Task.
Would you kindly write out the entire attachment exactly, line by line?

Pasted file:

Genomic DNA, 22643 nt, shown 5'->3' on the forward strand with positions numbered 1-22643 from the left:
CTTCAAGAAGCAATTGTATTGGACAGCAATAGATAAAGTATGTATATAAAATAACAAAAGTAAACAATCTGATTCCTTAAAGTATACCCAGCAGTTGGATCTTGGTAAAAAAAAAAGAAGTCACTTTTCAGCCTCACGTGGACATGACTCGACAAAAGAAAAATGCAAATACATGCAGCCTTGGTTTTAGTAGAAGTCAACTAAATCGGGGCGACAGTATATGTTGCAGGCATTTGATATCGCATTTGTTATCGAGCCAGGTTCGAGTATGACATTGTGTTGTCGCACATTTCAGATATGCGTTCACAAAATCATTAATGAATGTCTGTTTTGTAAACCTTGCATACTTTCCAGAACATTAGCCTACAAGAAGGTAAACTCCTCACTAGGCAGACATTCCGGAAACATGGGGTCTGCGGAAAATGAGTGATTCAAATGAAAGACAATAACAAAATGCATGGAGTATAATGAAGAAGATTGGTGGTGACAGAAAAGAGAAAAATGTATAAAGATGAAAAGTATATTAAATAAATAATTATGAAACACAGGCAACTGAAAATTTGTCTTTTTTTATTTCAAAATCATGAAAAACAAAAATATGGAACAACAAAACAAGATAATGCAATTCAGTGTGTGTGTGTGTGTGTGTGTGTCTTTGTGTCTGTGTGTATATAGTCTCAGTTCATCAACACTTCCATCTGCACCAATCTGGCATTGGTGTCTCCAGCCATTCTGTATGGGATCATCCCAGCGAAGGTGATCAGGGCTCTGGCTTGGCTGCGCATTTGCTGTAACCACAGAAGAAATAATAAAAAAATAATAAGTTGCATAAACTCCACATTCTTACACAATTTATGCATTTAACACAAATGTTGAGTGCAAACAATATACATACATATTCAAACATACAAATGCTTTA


Genomic DNA, 22643 nt, shown 5'->3' on the forward strand with positions numbered 1-22643 from the left:
CTTCAAGAAGCAATTGTATTGGACAGCAATAGATAAAGTATGTATATAAAATAACAAAAGTAAACAATCTGATTCCTTAAAGTATACCCAGCAGTTGGATCTTGGTAAAAAAAAAAGAAGTCACTTTTCAGCCTCACGTGGACATGACTCGACAAAAGAAAAATGCAAATACATGCAGCCTTGGTTTTAGTAGAAGTCAACTAAATCGGGGCGACAGTATATGTTGCAGGCATTTGATATCGCATTTGTTATCGAGCCAGGTTCGAGTATGACATTGTGTTGTCGCACATTTCAGATATGCGTTCACAAAATCATTAATGAATGTCTGTTTTGTAAACCTTGCATACTTTCCAGAACATTAGCCTACAAGAAGGTAAACTCCTCACTAGGCAGACATTCCGGAAACATGGGGTCTGCGGAAAATGAGTGATTCAAATGAAAGACAATAACAAAATGCATGGAGTATAATGAAGAAGATTGGTGGTGACAGAAAAGAGAAAAATGTATAAAGATGAAAAGTATATTAAATAAATAATTATGAAACACAGGCAACTGAAAATTTGTCTTTTTTTATTTCAAAATCATGAAAAACAAAAATATGGAACAACAAAACAAGATAATGCAATTCAGTGTGTGTGTGTGTGTGTGTGTGTCTTTGTGTCTGTGTGTATATAGTCTCAGTTCATCAACACTTCCATCTGCACCAATCTGGCATTGGTGTCTCCAGCCATTCTGTATGGGATCATCCCAGCGAAGGTGATCAGGGCTCTGGCTTGGCTGCGCATTTGCTGTAACCACAGAAGAAATAATAAAAAAATAATAAGTTGCATAAACTCCACATTCTTACACAATTTATGCATTTAACACAAATGTTGAGTGCAAACAATATACATACATATTCAAACATACAAATGCTTTA